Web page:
Random Scale Heterogeneity in Discrete Choice Models



Random Scale Heterogeneity in Discrete Choice Models

Authors

S Hess, ITS, University of Leeds, UK; S Bain, J M Rose, ITLS Sydney, AU

Description

This paper looks at the modelling of random scale heterogeneity in discrete choice data

Abstract

The concept of scale is one of the main notions of the theory of random utility model. It describes the relative weight of the deterministic and unobserved utility components, with higher scale meaning a larger weight for the modelled utility, i.e. the choices become more sensitive to the attributes included in the utility function.

Over the years, the topic of scale differences has received attention in different contexts. A large body of work has been dedicated to allowing for scale differences between different subsets of the estimation data (see e.g., Cherchi and Ortuzar 2002; Caussade et al. 2005; Hensher and Rose 2007), for example when estimating models jointly on revealed preference (RP) and stated preference (SP) data, or when combining data from different SP surveys, e.g. mode choice and route choice. Additionally, some analysts have allowed for scale differences between different population segments, e.g. commuters and non-commuters.

Focussing on a simple linear-in-attributes specification of the utility function, scale differences between two respondents would manifest themselves in that the various coefficients will be higher for one of the respondents. In the most extreme case, the relative values for the coefficients would stay identical (e.g. willingness-to-pay indicators would be the same), and the coefficients would all differ by the same percentage. In general, the situation will however not be as simple, and the differences in scale will co-exist with differences in relative sensitivities. An illustration would be the case where one respondent will have higher absolute sensitivities (and in turn elasticities) than another respondent, while at the same time also having different relative sensitivities (with no preconditions on the direction of these differences).

In recent years, it has become increasingly popular for analysts to allow for random variations in sensitivities across respondents, for example with the use of the Mixed Multinomial Logit model. A fact that has been recognised by some, but not by others, is that the differences picked up in this way may in fact not be purely differences in relative sensitivities but also differences in absolute sensitivities, i.e. the presence of random scale heterogeneity (e.g., Louviere 2001; Amador and Cherchi 2008; Louviere et al. 2008). In the most extreme case, there may be homogeneity in relative sensitivities (e.g. value of time), with all heterogeneity being in the absolute sensitivities.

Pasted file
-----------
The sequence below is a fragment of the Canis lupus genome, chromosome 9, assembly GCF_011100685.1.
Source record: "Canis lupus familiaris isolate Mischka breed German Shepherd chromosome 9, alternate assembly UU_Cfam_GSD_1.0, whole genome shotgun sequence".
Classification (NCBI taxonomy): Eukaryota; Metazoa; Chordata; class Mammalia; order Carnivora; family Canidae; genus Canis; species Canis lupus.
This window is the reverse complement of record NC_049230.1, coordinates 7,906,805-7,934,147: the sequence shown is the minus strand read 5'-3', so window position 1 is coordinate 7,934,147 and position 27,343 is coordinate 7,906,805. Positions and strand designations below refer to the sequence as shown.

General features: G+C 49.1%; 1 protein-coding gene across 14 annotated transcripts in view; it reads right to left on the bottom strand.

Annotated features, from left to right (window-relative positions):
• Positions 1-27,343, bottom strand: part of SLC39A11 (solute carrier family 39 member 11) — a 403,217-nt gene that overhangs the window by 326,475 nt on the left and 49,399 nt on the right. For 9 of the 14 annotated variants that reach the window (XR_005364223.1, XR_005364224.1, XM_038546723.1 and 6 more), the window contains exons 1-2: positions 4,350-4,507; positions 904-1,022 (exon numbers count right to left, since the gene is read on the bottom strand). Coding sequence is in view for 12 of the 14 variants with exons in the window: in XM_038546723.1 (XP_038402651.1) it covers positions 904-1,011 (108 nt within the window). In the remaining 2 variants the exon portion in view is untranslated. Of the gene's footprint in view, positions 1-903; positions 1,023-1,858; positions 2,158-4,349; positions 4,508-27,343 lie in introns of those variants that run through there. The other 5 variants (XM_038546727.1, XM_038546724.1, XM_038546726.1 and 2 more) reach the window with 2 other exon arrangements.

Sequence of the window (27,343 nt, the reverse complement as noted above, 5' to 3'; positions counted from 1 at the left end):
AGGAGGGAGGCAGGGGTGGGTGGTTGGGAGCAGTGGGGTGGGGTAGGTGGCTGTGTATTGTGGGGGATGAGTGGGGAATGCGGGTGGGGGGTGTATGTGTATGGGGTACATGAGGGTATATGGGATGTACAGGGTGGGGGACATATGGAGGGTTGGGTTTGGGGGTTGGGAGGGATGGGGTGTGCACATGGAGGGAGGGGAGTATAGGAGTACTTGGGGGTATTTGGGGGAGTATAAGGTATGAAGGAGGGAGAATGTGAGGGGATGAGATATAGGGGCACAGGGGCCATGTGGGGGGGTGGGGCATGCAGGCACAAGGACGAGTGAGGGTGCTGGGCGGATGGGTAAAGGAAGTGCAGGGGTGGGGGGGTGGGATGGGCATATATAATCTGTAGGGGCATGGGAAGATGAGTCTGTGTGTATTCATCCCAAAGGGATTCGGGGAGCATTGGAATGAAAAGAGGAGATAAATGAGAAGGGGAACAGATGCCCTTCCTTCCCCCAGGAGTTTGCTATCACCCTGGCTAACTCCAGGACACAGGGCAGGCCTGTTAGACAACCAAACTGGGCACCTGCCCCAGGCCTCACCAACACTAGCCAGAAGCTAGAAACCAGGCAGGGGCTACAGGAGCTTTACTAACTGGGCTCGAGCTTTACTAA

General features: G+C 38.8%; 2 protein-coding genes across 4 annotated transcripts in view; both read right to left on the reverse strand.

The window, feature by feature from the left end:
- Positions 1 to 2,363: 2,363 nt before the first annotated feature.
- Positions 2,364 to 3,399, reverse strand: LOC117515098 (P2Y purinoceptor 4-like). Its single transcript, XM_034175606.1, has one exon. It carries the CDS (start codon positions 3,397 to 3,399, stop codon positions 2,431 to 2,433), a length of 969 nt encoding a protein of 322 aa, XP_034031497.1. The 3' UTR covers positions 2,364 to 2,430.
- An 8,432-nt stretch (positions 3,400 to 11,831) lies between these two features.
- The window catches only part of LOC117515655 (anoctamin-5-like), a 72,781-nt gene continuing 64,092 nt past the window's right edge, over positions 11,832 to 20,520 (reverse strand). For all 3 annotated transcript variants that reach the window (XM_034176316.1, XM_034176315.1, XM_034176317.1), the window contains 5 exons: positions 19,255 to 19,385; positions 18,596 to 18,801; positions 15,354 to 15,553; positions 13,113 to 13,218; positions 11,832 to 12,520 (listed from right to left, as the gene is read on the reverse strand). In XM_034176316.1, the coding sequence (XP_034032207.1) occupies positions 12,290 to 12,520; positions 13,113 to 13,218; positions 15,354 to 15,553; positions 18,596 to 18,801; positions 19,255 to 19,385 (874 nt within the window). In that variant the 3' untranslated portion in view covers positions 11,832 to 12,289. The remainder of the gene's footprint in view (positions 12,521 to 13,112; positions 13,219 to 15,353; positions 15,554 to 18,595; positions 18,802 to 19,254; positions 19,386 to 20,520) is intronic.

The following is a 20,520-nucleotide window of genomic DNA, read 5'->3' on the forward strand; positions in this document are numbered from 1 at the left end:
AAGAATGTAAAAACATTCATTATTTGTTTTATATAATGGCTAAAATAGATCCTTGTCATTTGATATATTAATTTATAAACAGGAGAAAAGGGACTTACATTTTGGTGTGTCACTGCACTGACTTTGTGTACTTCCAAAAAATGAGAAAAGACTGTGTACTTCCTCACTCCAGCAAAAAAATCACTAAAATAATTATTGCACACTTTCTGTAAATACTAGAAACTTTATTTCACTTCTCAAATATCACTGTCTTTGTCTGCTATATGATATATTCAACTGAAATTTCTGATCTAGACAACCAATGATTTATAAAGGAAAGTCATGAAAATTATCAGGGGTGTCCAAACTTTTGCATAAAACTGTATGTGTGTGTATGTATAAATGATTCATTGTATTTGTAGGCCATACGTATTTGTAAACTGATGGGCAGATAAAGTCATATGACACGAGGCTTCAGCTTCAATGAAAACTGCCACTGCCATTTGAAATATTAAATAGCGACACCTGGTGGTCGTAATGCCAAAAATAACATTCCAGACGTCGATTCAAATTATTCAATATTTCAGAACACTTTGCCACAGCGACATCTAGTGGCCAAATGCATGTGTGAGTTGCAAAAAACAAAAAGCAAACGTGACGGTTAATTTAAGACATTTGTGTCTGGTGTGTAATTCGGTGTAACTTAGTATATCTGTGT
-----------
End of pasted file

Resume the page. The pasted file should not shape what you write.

In this paper, we discuss the development of a modelling methodology that allows for these random differences in scale across respondents in a simple extension of standard GEV methodology. We discuss the properties of this model and illustrate its performance on two separate datasets. Here, we show that a large share of the heterogeneity in coefficients across respondents is in fact scale heterogeneity, where our model significantly reduces the amount of residual heterogeneity in relative preferences. Additionally, we show how accounting for random scale heterogeneity can lead to important corrections in the retrieved correlation structures. As an example, one application using a simple Mixed Logit model showed positive correlation between the time and cost coefficients, where our model showed that this was due to confounding between taste and scale heterogeneity, and the new results showed the expected negative correlation. Throughout, we observe major improvements in model performance.

The developments in this paper fall into a small but growing stream of research in this area. For example, Fosgerau and Bierlaire (in press) recently developed a discrete choice model with multiplicative errors terms (in contrast to the typically assumed linear additive error terms typically assumed) that also allows for a random scale parameter. Whilst conceptually analogous to the model we propose here, we believe that the model developed within this paper is somewhat more flexible and requires a less restrictive functional form than that implemented in the multiplicative approach. The proposed model also has some similarities with recent developments on models estimated in willingness-to-pay space (e.g., Train and Weeks, 2005), but once again is more general.

Publisher

Association for European Transport